Musings on a snowy day

This specific post has nothing to do with horses, so if you’re here solely for equines, sorry.

Yesterday it was cold (about 25 F) and windy. My husband and I spent the day outside, doing volunteer work. My self-appointed task was to clean out a dozen bluebird boxes. It wasn’t hard work, but the boxes are spread out over 1000 acres of prairie, which entails a lot of walking. I wasn’t cold, as I was wearing duck hunter pants, topped by a down vest AND a down jacket. Still, the cold does takes its toll. We got home about 4 PM.  After a hot shower I made dinner (my favorite-buffalo wings) and we shared dishes wash-up (as we always do).  I sat down to read John McPhee’s “Basin and Range” with the help of my two literary critics, Diamond and Sable. My husband sat down to do the cross word puzzles.

I didn’t get through a page. I fell asleep.

Two hours later, I woke up, dragged myself to bed, and went right back to sleep.

We woke to four inches of snow.

I should be out shoveling it from the parking spaces. I learned many years ago that if one doesn’t shovel the snow out of the spots where you park/drive (at home), they turn into icy ruts that last until, oh, July.

However, that was when I lived in snow country (Michigan).

Now I live in the Pacific Northwest, where we do get snow, but it doesn’t last for months. We get RAIN for months, but that’s another whine.

I should temper that remark with the observation that, two years ago (January 2012) we got several FEET of snow in less than 36 hours. It was immediately followed by an ice storm. Four feet of snow topped by three inches of rock hard ice makes life extremely difficult. Shall I also add that we lost power for ten days? Wasn’t that adversarial…but as I’ve been told over and again, adversity builds character. If so, I’ve got enough character to people an entire movie.

Our truck was snowed in, and thus, so were we, for days. We’d shoveled out twice, but the snow came too fast and too heavy, and then the ice sealed us in.

Even had we been able to get out, (with tire chains), where were we going to go? The entire county was snowed in and without power. If you didn’t have enough food, you were screwed. Many folks were. That’s what happens when you live in an all electric town house, one without generators and no room for a freezer. People who lived in apartments are even worse off.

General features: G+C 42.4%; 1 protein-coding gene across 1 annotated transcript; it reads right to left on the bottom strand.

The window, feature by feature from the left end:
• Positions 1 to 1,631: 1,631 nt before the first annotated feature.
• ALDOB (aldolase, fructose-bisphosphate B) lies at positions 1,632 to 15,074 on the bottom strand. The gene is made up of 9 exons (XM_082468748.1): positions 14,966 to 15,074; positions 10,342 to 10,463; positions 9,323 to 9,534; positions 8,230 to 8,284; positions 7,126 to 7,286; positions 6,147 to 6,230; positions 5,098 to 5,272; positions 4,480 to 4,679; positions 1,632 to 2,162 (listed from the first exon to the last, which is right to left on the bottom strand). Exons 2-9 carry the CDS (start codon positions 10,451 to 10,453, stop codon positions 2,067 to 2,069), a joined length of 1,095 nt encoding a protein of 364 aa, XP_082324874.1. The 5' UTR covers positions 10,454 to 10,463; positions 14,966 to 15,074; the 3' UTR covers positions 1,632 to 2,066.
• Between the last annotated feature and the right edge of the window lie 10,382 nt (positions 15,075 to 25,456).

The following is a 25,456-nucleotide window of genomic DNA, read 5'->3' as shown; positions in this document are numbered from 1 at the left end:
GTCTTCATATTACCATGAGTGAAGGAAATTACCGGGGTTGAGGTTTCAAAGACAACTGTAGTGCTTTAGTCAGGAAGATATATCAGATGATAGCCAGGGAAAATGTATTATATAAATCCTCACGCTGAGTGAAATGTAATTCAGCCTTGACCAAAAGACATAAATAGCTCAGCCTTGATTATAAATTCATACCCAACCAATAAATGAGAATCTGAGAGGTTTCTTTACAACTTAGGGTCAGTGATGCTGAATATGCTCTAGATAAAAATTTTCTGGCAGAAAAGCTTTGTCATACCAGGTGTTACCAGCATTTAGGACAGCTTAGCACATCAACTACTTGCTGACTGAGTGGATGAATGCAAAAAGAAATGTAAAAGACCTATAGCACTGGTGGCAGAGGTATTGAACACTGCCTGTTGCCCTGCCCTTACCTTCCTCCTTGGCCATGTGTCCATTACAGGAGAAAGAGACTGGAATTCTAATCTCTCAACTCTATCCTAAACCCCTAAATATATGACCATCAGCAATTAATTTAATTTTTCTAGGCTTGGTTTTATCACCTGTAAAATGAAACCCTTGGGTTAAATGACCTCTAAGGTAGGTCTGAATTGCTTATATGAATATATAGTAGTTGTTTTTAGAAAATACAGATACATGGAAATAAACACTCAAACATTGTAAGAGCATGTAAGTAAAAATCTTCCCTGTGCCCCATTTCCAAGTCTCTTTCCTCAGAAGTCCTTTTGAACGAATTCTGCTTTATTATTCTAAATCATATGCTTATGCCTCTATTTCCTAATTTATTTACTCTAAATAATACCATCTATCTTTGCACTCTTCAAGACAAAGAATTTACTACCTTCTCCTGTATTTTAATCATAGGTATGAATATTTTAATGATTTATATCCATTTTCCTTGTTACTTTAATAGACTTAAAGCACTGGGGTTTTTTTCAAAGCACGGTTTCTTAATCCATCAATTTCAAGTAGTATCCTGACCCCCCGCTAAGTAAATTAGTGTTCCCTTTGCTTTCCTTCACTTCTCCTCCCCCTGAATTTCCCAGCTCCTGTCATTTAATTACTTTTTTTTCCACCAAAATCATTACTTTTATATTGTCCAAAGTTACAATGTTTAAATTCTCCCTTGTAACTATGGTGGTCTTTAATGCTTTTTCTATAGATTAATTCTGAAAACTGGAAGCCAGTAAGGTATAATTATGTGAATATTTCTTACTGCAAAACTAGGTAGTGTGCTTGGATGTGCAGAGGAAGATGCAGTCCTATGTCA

Talking to folks after the county finally got the power restored, I am astounded that so many of them, these days, not only don’t cook, they don’t know HOW to cook. Some had gas stoves, which worked, but they didn’t have a manual can opener. Even one of my neighbors, who lives in the same rural conditions I do, didn’t have a Coleman lantern or a working flashlight.

Simply amazing. Yes, there’s a price to living ‘out in the country’, but maybe it’s me…maybe I’ve lived a bit closer to the earth, maybe it’s because I’ve lived in places for months at a time where there was no power, no hot water (that you didn’t heat yourself on a potbelly stove) or even a stove.I learned to manage.

We had plenty of food and a generator, so other than the fact that the furnace wouldn’t work, we were fine.  We’d run the generator for an hour or two, long enough to keep the freezer frozen, flush the toilets, and have water to wash up with, then we’d shut it down and peer out of our modern cave, waiting for the mammoths to return.

The cats thought the kerosene heater in the kitchen was a TERRIFIC idea. Why don’t we do that ALL the time?

Slowly feed the cat into the heater to keep an even, steady temperature.

Slowly feed the cat into the heater to keep an even, steady temperature.

Sable, as you can see, just couldn’t get enough of the heat.

It was also when I learned that my husband and I are truly compatible. Ten days without going anywhere but the next room with a person you even slightly dislike turns into Murder Contemplation. I wonder if the Mars Expedition space ship will have any living human beings aboard when it finally arrives at Mars.

Today, hoping to avoid a repeat of having the truck snowed in, after a hearty breakfast, I went out to shovel snow.

This is when my age hit me squarely in the face. I just don’t have hunyocks for shoveling anymore. And this is cardiac snow-heavy and wet. It is no fun when you realize your gas tank for hard work shrivels as you age. I used to be able to shovel the whole drive, from garage to the road, a distance of about 120 feet in one long but productive go.

Not today. I couldn’t even finish the parking pad. Only because the weather man says the snow is going to melt this afternoon do I let it go.